#>      part    dim
#>    <char> <char>
#> 1:  Sepal Length
#> 2:  Sepal  Width
#> 3:  Petal Length
#> 4:  Petal  Width
#> 5:   <NA>   <NA>

Above we see an example usage of nc:capture_first_vec, which is for capturing the first match of a regex from each element of a character vector subject (the first argument). There are a variable number of other arguments (...) which are used to define the regex pattern. In this case there are three pattern arguments: part = ".*", "[.]", dim = ".*". Each named R argument in the pattern generates an un-named capture group by enclosing the specified character string in parentheses, e.g., (.*) for both part and dim arguments above. All of the sub-patterns are pasted together in the sequence they appear in order to create the final pattern that is used with the specified regex engine. The nomatch.error = FALSE argument is given because the default is to stop with an error if any subjects do not match the specified pattern (the fifth subject Species does not match). Under the hood, the following function is called to parse the pattern arguments:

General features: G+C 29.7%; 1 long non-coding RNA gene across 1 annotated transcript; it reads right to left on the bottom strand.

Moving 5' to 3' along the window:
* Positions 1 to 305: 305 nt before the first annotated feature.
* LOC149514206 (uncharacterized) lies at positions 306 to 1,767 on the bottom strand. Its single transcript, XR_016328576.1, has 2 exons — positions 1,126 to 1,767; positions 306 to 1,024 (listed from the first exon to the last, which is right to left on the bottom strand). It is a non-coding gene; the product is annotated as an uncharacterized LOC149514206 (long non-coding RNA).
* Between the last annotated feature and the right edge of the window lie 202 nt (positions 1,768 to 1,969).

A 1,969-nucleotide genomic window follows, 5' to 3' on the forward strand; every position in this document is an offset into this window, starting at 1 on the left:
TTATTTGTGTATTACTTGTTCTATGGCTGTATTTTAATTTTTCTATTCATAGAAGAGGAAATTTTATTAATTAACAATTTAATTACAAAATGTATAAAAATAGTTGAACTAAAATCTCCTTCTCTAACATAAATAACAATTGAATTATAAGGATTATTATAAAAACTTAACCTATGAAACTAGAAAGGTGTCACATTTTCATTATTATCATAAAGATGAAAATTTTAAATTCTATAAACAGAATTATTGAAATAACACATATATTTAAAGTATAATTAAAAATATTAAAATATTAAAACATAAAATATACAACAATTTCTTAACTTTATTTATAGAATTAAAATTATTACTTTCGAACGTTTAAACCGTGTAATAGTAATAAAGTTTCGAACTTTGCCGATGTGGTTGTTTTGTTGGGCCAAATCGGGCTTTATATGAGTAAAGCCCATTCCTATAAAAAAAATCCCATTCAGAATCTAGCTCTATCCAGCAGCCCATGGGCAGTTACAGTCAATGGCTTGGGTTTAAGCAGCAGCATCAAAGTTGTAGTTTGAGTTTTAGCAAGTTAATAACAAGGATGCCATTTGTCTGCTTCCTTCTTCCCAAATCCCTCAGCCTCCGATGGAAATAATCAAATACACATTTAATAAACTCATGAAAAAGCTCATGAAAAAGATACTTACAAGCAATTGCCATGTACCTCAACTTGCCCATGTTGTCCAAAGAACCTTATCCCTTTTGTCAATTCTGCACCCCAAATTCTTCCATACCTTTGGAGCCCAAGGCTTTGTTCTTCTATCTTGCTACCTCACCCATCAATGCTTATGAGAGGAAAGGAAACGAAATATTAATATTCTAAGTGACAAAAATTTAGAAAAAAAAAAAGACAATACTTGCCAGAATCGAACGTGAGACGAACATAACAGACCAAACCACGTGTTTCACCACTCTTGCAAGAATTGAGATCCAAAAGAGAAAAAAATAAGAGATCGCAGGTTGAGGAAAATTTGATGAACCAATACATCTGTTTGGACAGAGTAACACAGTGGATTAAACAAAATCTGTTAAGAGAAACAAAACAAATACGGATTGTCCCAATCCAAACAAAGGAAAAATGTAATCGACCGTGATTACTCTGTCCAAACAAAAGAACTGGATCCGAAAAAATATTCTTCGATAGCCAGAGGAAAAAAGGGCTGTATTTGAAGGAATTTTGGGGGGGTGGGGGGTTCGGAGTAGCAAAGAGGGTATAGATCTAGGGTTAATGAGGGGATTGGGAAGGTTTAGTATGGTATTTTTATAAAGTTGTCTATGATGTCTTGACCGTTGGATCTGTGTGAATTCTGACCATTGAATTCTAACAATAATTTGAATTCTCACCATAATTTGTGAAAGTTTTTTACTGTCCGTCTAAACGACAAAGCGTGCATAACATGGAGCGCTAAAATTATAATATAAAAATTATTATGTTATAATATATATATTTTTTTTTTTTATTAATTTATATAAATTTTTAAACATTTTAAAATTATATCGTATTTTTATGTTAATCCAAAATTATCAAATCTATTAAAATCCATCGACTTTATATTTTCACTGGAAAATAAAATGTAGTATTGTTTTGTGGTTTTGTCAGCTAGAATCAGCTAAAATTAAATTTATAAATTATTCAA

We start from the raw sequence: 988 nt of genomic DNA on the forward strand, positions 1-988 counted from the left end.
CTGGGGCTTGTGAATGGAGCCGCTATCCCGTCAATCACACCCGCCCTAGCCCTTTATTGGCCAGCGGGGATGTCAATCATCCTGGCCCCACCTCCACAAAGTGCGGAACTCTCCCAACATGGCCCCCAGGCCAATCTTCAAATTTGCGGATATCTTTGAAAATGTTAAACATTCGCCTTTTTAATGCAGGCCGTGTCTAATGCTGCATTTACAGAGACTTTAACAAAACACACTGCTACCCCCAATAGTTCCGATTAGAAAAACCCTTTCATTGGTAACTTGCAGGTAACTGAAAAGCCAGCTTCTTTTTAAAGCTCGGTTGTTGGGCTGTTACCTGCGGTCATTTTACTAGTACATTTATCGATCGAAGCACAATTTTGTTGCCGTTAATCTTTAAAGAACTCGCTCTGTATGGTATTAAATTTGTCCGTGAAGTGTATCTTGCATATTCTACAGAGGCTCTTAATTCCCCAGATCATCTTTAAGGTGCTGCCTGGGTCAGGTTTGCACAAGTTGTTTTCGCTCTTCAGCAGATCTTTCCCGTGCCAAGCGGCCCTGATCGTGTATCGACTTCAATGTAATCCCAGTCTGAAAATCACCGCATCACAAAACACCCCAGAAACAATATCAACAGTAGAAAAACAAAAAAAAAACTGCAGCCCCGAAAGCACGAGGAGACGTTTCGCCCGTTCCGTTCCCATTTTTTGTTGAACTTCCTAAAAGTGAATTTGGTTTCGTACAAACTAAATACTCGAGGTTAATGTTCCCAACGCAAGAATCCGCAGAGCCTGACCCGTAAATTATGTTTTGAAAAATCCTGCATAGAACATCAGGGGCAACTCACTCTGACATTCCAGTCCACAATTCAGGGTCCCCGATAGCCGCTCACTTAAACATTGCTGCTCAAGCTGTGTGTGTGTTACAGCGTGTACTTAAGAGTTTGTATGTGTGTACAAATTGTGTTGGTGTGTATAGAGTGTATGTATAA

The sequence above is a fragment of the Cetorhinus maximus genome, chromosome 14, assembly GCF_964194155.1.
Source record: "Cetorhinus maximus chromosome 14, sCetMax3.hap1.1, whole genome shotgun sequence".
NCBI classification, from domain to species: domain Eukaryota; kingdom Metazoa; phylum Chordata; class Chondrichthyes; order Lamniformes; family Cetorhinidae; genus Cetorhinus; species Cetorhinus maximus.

str(compiled <- nc::var_args_list(part = ".*", "[.]", dim = ".*"))
#> List of 2
#>  $ fun.list:List of 2
#>   ..$ part:function (x)  
#>   ..$ dim :function (x)  
#>  $ pattern : chr "(.*)[.](.*)"

This function is intended mostly for internal use, but can be useful for viewing the generated regex pattern (or using it as input to another regex function). The return value is a named list of two elements: pattern is the capturing regular expression which is generated based on the input arguments, and fun.list is a named list of type conversion functions. If the user does not specify a type conversion function for a group (as in the example code above), then the default is base::identity, which simply returns the captured character strings. Group-specific type conversion functions are useful for converting captured text into numeric output columns. Note that the order of elements in fun.list corresponds to the order of capture groups in the pattern (e.g., first capture group named part, second dim). These data can be used with any regex engine that supports un-named capture groups (including ICU) in order to get a capture matrix with column names, e.g.